My guest today on the Open House is supernatural/paranormal author of The Herbert West Series, Audrey Driscoll.
About Audrey Driscoll
I grew up reading books, and became interested in making stories myself. I worked out scenes and bits of dialogue, and made my friends act out little dramas based on my favourite book at the time – Rudyard Kipling’s Jungle Book.
With that background, it was inevitable I would become a writer. It just took a while. After establishing a career as a librarian – first at the University of Saskatchewan and then at the Greater Victoria Public Library in British Columbia – I had a meaningful encounter with H.P. Lovecraft’s character Herbert West.
Strangely fascinated by HPL’s corpse-reanimating physician and his friend the nameless narrator, I built a set of stories around them. In 2000, I was compelled to write them down. The result was The Friendship of Mortals and three more novels, which constitute the Herbert West Series. Self-publishing became respectable and relatively easy just in time to rescue me from the sad fate of the Unpublished Writer.
Reluctant to abandon the characters I had spent so much time with, I wrote and recently published several short stories as supplements to the Herbert West Series. I am currently at work on a sequel to the series.
My other interest is gardening a patch of earth on southern Vancouver Island. I post about that at least as often as I do about books and writing — with pictures! To me, writing and gardening are forms of alchemy — a mysterious process of creating excellence from the chaos of the world.
Now time to meet Audrey in person and discover which questions she has selected to answer.
Tell us about your chosen genre of books that you write and why?
Well, I didn’t really choose a genre. You might say I was ambushed by a group of genres in collusion.
It began with a story by Howard Phillips Lovecraft, an early 20th century American writer of horror and weird fiction. This story, called “Herbert West, Reanimator,” is out and out gruesome horror involving reanimation of corpses, with unfortunate consequences. While I wasn’t too keen on the grisly stuff, I was quite interested in Herbert and his sidekick, the unnamed narrator of the story. I found myself expanding on the story to explain their reasons for doing what they did, and in 2000 I wrote down this expansion – a great big fanfic, you might say. That became my first novel, The Friendship of Mortals, which I published in 2010. Three others followed it, forming the Herbert West Series.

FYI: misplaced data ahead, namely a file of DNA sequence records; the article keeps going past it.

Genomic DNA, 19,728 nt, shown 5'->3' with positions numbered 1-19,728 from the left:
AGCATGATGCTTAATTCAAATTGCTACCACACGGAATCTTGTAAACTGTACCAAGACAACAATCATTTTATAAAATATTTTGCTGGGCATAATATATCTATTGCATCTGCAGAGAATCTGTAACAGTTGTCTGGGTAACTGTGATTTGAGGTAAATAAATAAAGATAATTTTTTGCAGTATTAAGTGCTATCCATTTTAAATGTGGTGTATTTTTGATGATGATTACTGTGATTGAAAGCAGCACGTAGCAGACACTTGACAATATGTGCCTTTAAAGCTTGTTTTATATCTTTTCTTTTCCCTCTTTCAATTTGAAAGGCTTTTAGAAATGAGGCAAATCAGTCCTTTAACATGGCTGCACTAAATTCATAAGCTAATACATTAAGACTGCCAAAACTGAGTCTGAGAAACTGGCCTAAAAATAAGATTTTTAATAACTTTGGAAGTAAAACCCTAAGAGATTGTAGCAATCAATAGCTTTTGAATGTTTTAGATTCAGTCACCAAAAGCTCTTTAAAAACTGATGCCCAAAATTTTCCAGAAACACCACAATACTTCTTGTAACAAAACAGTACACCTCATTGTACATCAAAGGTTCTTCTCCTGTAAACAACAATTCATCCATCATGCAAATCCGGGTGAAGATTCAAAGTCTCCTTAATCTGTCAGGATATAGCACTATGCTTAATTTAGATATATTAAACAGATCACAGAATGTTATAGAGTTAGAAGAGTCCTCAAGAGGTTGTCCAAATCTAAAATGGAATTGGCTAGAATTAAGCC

Now, while the first book has elements of horror, the other three don’t, really. Well, a bit here and there, but horror is not their primary focus. Those books are more adventure-supernatural-psychological with a bit of romance. The Great War keeps popping up as a plot element, but not enough to warrant a “historical fiction” label. That’s kind of a problem, if you think about it. People who expect Book 2 to focus on more experiments with corpses might be disappointed, unless they engage with the story and my way of telling it. I guess I find actual living humans, their desires and motivations, more interesting than zombies lurching around.
Which is your favourite leisure pastime?
Gardening. I came to it in two ways. My mother was a keen practical gardener, and had vegetable gardens and fruit trees wherever we lived. At an impressionable age, I read a book called Herbs and the Earth by Henry Beston. It was published in 1935. Mr. Beston wrote about his favourite herbs and their histories, and described his herb garden in Maine with such eloquence that I simply had to try growing these “noble” plants. Once I had my own plots of earth, first in Saskatoon, Saskatchewan (where winters are very cold) and now in Victoria, British Columbia (where they are not), I came back to gardening full force. Not just herbs; I had a good vegetable garden in Saskatoon, but my present garden is inhabited by several large trees, rendering it inhospitable to plants that can’t compete with tree roots. Herbs do quite well there, along with an array of other tough plants. Must-have plants that can’t handle the local conditions, such as Himalayan blue poppies – or tomatoes, for that matter – are cossetted in containers.
Gardening complements writing really well. It gets me up and outside, away from the desk and computer. In the garden, I experience real things – soil and weather, birds and bugs, plants going from seed to flower to compost material. Anything I achieve there is in cooperation with the natural world. And while I’m weeding or edging or digging, the writer part of me is free to mull over the current project or dream up new ones.